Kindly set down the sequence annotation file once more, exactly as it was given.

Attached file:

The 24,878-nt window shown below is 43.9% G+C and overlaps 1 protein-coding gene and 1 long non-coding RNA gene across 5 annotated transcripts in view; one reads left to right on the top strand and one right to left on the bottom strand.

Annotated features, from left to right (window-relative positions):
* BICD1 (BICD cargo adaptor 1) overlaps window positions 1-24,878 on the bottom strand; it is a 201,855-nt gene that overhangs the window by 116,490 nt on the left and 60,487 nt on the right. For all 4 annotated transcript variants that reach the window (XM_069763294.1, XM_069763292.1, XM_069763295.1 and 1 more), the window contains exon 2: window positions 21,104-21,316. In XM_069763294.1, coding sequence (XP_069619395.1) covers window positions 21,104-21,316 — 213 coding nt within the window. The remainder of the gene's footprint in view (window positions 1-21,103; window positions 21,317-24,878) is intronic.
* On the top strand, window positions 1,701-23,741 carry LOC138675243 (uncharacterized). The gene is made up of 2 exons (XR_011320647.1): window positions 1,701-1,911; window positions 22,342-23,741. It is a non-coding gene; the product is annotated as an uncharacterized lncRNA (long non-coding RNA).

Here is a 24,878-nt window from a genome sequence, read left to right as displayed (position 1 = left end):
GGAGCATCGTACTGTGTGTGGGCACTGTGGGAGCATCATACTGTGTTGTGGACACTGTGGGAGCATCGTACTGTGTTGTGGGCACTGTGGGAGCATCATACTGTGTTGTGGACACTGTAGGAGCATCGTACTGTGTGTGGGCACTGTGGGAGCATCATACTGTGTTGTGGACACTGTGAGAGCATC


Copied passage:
The 24,878-nt window shown below is 43.9% G+C and overlaps 1 protein-coding gene and 1 long non-coding RNA gene across 5 annotated transcripts in view; one reads left to right on the top strand and one right to left on the bottom strand.

Annotated features, from left to right (window-relative positions):
* BICD1 (BICD cargo adaptor 1) overlaps window positions 1-24,878 on the bottom strand; it is a 201,855-nt gene that overhangs the window by 116,490 nt on the left and 60,487 nt on the right. For all 4 annotated transcript variants that reach the window (XM_069763294.1, XM_069763292.1, XM_069763295.1 and 1 more), the window contains exon 2: window positions 21,104-21,316. In XM_069763294.1, coding sequence (XP_069619395.1) covers window positions 21,104-21,316 — 213 coding nt within the window. The remainder of the gene's footprint in view (window positions 1-21,103; window positions 21,317-24,878) is intronic.
* On the top strand, window positions 1,701-23,741 carry LOC138675243 (uncharacterized). The gene is made up of 2 exons (XR_011320647.1): window positions 1,701-1,911; window positions 22,342-23,741. It is a non-coding gene; the product is annotated as an uncharacterized lncRNA (long non-coding RNA).

Here is a 24,878-nt window from a genome sequence, read left to right as displayed (position 1 = left end):
GGAGCATCGTACTGTGTGTGGGCACTGTGGGAGCATCATACTGTGTTGTGGACACTGTGGGAGCATCGTACTGTGTTGTGGGCACTGTGGGAGCATCATACTGTGTTGTGGACACTGTAGGAGCATCGTACTGTGTGTGGGCACTGTGGGAGCATCATACTGTGTTGTGGACACTGTGAGAGCATC